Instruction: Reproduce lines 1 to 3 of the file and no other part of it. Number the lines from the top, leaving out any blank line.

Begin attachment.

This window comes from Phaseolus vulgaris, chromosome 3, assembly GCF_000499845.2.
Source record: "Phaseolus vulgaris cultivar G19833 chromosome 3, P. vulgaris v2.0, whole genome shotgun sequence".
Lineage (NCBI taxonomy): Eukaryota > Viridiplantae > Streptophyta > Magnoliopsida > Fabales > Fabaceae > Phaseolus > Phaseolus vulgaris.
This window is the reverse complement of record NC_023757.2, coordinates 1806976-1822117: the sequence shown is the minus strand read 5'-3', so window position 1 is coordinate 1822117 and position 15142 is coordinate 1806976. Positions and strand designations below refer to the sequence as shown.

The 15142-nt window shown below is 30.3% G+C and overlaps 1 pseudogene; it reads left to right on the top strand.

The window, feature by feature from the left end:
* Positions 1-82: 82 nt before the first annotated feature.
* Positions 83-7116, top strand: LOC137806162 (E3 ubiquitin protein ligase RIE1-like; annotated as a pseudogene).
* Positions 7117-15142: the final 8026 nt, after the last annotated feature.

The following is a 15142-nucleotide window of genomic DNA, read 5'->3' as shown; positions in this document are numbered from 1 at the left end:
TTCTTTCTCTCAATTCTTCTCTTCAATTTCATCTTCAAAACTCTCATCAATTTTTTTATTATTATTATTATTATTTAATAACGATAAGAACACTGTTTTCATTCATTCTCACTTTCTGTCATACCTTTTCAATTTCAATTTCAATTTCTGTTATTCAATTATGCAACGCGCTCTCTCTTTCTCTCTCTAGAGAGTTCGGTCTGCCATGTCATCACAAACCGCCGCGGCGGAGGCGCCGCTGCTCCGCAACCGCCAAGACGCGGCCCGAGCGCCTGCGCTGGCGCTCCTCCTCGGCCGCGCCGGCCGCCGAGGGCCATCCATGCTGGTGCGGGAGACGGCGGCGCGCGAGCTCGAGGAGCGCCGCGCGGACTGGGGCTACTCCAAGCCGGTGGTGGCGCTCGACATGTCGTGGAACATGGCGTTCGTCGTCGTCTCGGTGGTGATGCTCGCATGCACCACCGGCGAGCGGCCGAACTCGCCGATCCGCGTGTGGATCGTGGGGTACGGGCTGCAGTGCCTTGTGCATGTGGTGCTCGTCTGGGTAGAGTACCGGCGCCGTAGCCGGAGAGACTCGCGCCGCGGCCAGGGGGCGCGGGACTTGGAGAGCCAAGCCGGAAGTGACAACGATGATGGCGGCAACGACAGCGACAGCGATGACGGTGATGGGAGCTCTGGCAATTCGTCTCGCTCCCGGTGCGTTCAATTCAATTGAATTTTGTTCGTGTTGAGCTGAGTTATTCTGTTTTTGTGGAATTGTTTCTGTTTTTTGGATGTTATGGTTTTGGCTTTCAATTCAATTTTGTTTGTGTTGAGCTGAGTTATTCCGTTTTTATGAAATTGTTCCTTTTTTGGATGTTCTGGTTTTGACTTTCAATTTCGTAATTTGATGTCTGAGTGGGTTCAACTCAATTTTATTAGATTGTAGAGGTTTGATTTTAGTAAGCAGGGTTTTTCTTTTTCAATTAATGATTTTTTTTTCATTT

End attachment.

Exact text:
This window comes from Phaseolus vulgaris, chromosome 3, assembly GCF_000499845.2.
Source record: "Phaseolus vulgaris cultivar G19833 chromosome 3, P. vulgaris v2.0, whole genome shotgun sequence".
Lineage (NCBI taxonomy): Eukaryota > Viridiplantae > Streptophyta > Magnoliopsida > Fabales > Fabaceae > Phaseolus > Phaseolus vulgaris.